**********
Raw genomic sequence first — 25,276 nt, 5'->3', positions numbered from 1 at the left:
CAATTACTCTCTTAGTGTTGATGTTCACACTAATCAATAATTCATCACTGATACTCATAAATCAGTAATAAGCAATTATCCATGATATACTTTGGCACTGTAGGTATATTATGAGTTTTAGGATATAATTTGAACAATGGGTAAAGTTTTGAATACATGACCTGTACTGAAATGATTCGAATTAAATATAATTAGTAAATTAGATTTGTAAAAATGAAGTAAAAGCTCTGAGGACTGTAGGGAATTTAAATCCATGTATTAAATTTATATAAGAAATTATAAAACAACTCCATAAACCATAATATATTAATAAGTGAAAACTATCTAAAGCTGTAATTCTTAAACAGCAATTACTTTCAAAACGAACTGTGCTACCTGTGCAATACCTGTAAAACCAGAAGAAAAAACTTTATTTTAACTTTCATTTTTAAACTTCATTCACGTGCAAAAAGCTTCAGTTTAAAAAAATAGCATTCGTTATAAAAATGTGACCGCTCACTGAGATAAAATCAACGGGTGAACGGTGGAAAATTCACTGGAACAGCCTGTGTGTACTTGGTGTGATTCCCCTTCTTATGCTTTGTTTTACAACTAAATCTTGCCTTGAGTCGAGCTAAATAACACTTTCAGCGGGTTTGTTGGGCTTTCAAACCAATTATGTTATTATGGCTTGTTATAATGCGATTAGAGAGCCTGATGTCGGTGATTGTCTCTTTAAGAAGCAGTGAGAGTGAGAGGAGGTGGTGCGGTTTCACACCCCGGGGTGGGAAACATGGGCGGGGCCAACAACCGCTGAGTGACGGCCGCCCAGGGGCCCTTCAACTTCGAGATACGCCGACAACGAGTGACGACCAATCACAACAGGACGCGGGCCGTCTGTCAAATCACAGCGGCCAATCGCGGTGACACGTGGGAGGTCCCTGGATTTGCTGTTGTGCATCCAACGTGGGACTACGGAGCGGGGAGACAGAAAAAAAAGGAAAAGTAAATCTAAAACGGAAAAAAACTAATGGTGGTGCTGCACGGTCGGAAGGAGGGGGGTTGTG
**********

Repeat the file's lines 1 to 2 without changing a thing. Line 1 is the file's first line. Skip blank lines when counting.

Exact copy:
Raw genomic sequence first — 25,276 nt, 5'->3', positions numbered from 1 at the left:
CAATTACTCTCTTAGTGTTGATGTTCACACTAATCAATAATTCATCACTGATACTCATAAATCAGTAATAAGCAATTATCCATGATATACTTTGGCACTGTAGGTATATTATGAGTTTTAGGATATAATTTGAACAATGGGTAAAGTTTTGAATACATGACCTGTACTGAAATGATTCGAATTAAATATAATTAGTAAATTAGATTTGTAAAAATGAAGTAAAAGCTCTGAGGACTGTAGGGAATTTAAATCCATGTATTAAATTTATATAAGAAATTATAAAACAACTCCATAAACCATAATATATTAATAAGTGAAAACTATCTAAAGCTGTAATTCTTAAACAGCAATTACTTTCAAAACGAACTGTGCTACCTGTGCAATACCTGTAAAACCAGAAGAAAAAACTTTATTTTAACTTTCATTTTTAAACTTCATTCACGTGCAAAAAGCTTCAGTTTAAAAAAATAGCATTCGTTATAAAAATGTGACCGCTCACTGAGATAAAATCAACGGGTGAACGGTGGAAAATTCACTGGAACAGCCTGTGTGTACTTGGTGTGATTCCCCTTCTTATGCTTTGTTTTACAACTAAATCTTGCCTTGAGTCGAGCTAAATAACACTTTCAGCGGGTTTGTTGGGCTTTCAAACCAATTATGTTATTATGGCTTGTTATAATGCGATTAGAGAGCCTGATGTCGGTGATTGTCTCTTTAAGAAGCAGTGAGAGTGAGAGGAGGTGGTGCGGTTTCACACCCCGGGGTGGGAAACATGGGCGGGGCCAACAACCGCTGAGTGACGGCCGCCCAGGGGCCCTTCAACTTCGAGATACGCCGACAACGAGTGACGACCAATCACAACAGGACGCGGGCCGTCTGTCAAATCACAGCGGCCAATCGCGGTGACACGTGGGAGGTCCCTGGATTTGCTGTTGTGCATCCAACGTGGGACTACGGAGCGGGGAGACAGAAAAAAAAGGAAAAGTAAATCTAAAACGGAAAAAAACTAATGGTGGTGCTGCACGGTCGGAAGGAGGGGGGTTGTG